This is a conclusive study… a large one that is finding calculators to be inaccurate. For those who rely soley on calculations… it might be beneficial to have levels measured. For those following along, if able please contribute in my separate thread and post your values. Any study can be wrong such as @systemlord stated. But that is why I am trying to start our own internal research here.

The cardiologist, the heart doctor are the most clueless about testosterone, without testosterone the heart is going to wither away and become weak and cardiologist are the least informed.

The problem is healthcare is dead and has been dead for some time now, but people are unaware that the healthcare we used to have has been replaced with sick care. Sick care waits for disease to strike, then offers treatment, it doesn’t prevent the disease because this is less profitable.

TRT is about treating and preventing disease, this is not how our sick care system operates.

Correct… look at how common anti-depressants are prescribed. I wonder how many could have benefited from TRT instead. Sad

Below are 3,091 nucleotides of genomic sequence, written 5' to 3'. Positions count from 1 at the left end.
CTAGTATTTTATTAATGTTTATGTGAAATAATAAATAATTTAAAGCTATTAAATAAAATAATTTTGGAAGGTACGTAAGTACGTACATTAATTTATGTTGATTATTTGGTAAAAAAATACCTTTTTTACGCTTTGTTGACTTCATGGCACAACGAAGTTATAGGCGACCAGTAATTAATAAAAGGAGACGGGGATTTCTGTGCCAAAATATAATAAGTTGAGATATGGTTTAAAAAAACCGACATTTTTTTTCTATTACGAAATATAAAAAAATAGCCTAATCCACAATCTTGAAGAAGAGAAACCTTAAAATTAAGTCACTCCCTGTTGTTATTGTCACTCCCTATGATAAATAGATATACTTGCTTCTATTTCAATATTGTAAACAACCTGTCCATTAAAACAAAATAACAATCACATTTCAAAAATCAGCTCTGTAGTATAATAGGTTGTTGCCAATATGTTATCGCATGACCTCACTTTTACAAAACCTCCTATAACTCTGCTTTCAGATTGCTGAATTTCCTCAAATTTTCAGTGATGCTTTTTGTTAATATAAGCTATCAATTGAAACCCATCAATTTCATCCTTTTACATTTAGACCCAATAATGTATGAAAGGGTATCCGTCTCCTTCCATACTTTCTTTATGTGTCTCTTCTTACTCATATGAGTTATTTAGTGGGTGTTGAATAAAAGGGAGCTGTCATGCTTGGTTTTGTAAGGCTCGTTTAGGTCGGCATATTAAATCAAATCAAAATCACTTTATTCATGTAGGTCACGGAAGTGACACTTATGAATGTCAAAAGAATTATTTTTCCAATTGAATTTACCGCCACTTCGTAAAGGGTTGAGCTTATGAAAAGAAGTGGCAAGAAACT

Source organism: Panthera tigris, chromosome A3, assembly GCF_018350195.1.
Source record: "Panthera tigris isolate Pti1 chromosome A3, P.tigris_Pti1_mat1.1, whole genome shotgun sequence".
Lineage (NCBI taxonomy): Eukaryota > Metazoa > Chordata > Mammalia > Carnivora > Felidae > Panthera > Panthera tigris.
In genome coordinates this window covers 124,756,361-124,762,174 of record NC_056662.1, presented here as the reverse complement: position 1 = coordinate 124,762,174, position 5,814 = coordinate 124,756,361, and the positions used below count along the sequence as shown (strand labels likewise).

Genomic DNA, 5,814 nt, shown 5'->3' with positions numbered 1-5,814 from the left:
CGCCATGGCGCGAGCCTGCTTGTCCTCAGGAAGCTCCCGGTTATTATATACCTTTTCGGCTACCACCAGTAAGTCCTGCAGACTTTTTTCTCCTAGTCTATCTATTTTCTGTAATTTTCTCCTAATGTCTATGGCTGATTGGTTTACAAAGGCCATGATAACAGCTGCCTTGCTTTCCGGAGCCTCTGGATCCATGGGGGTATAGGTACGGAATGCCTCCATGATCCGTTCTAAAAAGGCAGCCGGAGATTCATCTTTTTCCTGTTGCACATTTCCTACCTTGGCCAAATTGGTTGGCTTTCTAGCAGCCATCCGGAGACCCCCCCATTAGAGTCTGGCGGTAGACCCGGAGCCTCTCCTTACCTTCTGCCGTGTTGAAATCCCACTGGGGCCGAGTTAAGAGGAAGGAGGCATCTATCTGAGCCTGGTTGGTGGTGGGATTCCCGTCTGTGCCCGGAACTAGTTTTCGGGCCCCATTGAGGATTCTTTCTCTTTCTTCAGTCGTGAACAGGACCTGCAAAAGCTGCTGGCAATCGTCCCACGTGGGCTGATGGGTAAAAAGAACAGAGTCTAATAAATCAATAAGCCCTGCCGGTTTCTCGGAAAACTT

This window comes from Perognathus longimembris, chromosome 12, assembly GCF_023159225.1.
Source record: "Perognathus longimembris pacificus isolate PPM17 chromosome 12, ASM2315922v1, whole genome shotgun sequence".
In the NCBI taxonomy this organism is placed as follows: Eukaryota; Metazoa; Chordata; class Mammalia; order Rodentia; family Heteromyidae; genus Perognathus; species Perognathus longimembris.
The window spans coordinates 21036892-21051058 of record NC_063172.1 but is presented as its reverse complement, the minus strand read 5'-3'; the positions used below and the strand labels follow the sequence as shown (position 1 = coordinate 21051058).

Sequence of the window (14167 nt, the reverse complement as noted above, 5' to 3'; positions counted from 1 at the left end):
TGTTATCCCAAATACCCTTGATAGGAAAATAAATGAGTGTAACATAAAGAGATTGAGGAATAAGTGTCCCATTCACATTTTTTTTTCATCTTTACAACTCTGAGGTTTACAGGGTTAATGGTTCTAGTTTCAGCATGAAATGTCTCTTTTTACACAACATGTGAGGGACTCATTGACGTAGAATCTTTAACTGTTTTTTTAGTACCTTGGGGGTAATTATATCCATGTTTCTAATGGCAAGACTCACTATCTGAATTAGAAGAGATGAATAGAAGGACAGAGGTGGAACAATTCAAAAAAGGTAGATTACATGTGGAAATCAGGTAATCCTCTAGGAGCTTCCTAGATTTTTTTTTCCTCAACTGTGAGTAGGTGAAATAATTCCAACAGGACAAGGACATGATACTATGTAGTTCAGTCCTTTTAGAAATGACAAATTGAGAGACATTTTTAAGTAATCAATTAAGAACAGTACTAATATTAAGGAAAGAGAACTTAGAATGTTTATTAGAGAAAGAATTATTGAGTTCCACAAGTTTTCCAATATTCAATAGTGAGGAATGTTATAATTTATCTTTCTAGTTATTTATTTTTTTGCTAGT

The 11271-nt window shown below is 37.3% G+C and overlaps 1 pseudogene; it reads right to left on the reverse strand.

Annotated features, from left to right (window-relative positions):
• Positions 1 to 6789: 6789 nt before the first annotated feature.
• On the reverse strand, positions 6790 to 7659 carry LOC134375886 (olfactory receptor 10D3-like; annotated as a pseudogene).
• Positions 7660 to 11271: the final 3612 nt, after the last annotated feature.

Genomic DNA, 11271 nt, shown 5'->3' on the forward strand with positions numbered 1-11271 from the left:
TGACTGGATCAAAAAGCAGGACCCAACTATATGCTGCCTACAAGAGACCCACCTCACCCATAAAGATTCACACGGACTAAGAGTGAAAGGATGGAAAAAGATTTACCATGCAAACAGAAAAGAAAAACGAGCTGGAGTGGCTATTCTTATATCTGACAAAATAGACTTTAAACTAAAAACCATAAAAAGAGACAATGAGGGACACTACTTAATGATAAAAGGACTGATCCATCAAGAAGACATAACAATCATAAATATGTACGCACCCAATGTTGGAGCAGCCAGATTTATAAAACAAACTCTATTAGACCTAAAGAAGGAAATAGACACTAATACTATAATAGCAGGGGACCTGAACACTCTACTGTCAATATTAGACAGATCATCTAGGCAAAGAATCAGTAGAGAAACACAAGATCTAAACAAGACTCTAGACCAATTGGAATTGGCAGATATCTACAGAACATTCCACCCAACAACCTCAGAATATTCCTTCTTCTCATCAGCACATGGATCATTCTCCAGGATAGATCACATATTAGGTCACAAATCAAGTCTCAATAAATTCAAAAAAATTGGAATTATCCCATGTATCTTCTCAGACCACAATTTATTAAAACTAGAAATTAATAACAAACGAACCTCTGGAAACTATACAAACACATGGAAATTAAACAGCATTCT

For the sake of accruing a larger sample size. Can you post your values in the other thread even though they are direct immunoassay? Just make note of it when you post so others are aware.

I dont think you need to go through the hassle

calc FreeT according to Vermeulen shows a very good correlation to measured freeT. See Figure 2.

cFT - Z is a multistep, dynamic, allosteric model, its either the basis of Tru T or something very close.

Right, so two different studies with widely different results. Based on personal results and a few others here we have noticed a large gap between calculated and ED or direct measured. Collecting numbers from all of us within this forum will allow us to paint our own research picture. Its not a hassle when there is two different studies showing the exact opposite data. One thing is certain though mine and two others lab results are severely over estimated when comparing to Tru-T calculator.